But the truth is I almost never shop there. I can literally count on one hand the number of items I have purchased there in the past 20 years. I go there more often than that - or I used to - but I rarely find what I'm looking for or anything that I would ever want. Part of the reason, of course, is that I make most of my own clothes and J.C. Penney mostly sells clothes, but I do buy things like sweaters, socks, undergarments, jeans, coats, jackets, and the occasional t-shirt. Every time I look for these items at JCP either they don't have my size or (usually) don't have anything I like. Everything is all so "trendy" and fussy and often slightly weird. There are no basics.

Obviously, I am not the only person with this problem. I never see more than one or two other customers in the store at the same time. Message to all the stores: Stop blaming millennials for all your problems. I'm not a millennial and I don't shop in your store either. It's not millennials' fault (or anyone else's) if you don't have anything in your stores that anyone wants to buy.

Tuesday, June 27, 2017

Monday, June 26, 2017

Eclipse (and a few more things)

As you probably know already, there will be a total eclipse of the sun across the United States on August 21st. When I first saw a map showing the path of totality I got excited because it is only about a three or four hour drive from where I live. But more lately the Scrooge in me has been coming out. I think about the traffic and the crowds because everyone is going to flock to somewhere on this narrow, 70 mile wide, path across the U.S. I picture traffic jams and general chaos. But still, it's the last chance I will ever get to see a total eclipse of the sun.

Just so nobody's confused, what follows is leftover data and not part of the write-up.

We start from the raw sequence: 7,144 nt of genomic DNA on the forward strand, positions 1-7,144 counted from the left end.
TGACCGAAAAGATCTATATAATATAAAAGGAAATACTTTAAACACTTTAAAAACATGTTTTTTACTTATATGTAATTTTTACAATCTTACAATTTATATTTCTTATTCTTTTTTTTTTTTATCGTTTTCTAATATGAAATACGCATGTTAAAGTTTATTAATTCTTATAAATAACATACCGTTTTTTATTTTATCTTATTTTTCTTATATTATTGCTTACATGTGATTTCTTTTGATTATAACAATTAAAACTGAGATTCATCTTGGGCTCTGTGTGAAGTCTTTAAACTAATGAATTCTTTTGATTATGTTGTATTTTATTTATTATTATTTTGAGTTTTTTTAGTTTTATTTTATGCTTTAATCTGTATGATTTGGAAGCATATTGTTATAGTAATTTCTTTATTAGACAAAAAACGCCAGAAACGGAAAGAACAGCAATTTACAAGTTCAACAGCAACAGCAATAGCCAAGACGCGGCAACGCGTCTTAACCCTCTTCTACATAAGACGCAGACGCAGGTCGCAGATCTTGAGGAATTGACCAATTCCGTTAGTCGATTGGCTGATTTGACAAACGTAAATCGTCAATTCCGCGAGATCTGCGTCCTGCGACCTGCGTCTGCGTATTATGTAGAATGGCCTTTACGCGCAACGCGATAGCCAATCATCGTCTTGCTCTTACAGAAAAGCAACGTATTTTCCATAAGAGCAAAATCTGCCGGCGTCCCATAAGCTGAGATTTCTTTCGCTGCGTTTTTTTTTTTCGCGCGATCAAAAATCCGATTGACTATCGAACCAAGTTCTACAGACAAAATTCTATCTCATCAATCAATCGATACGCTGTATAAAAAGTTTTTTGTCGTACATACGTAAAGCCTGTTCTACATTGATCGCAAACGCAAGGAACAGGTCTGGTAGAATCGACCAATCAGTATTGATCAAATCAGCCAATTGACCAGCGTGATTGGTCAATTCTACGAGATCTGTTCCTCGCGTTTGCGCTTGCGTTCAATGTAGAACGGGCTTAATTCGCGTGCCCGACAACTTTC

Then this morning I found this eclipse simulator. You just enter your city or zip code and it shows you what the eclipse will look like where you live. (or for any location) If this is accurate it looks like the sun will be eclipsed about 90% or more here. Technically not total but close enough to make it not really worth it to drive four hours and deal with the crowds.

Oh, and I still have my eclipse shades that I bought for the last partial eclipse we had, so I'm all set.

* * * * *

I did say, when I switched back to Blogger, that I was likely going to neglect the blog but I still feel a little bad about it when I go a whole week without posting anything and there are things I want to blog about, like a whole bunch of books. Well, maybe four books that I really have to mention sometime. But not today. Why not? I don't know. I just have to be in the right mood. Know what I mean?

I have been fairly active on Twitter lately. I am @uppityokie in case anyone's interested. I mostly retweet stuff but I do occasionally post a complaint or smart-aleck comment or a "wow, cool" or something and sometimes even get into actual little conversations with a couple of people. I'm typically on it on my phone during the commercials while I'm watching TV in the evening and I also check it a few times during the day.

* * * * *

Forgotten English looks like a fun site but I haven't taken time to really look at it yet.

Finally, enjoy these lovely images by Igor Zenin

Tuesday, June 20, 2017

Close Encounter

The most crazy awesome thing happened just a little while ago. (Sadly I don't have video evidence to prove it.) I had walked to the mailbox and was walking back up my long driveway when I saw a flash of brown in my peripheral vision. A dog? So I stopped walking and turned my head to look at it. It was a fawn and it was running toward me eagerly. I'm sure of it. It didn't just happen to be going that way. It saw me and was purposely coming toward me.

But then it stopped just four or five feet away from me and just looked at me for maybe ten or fifteen seconds. Then it walked around me, stopping to look back at me a couple of times and finally started running when it was well past me. I think the poor little guy (or girl, I didn't notice that detail) mistook me for his mom. I hope he found her. I'm flattered but I don't think I'd be a good deer mom.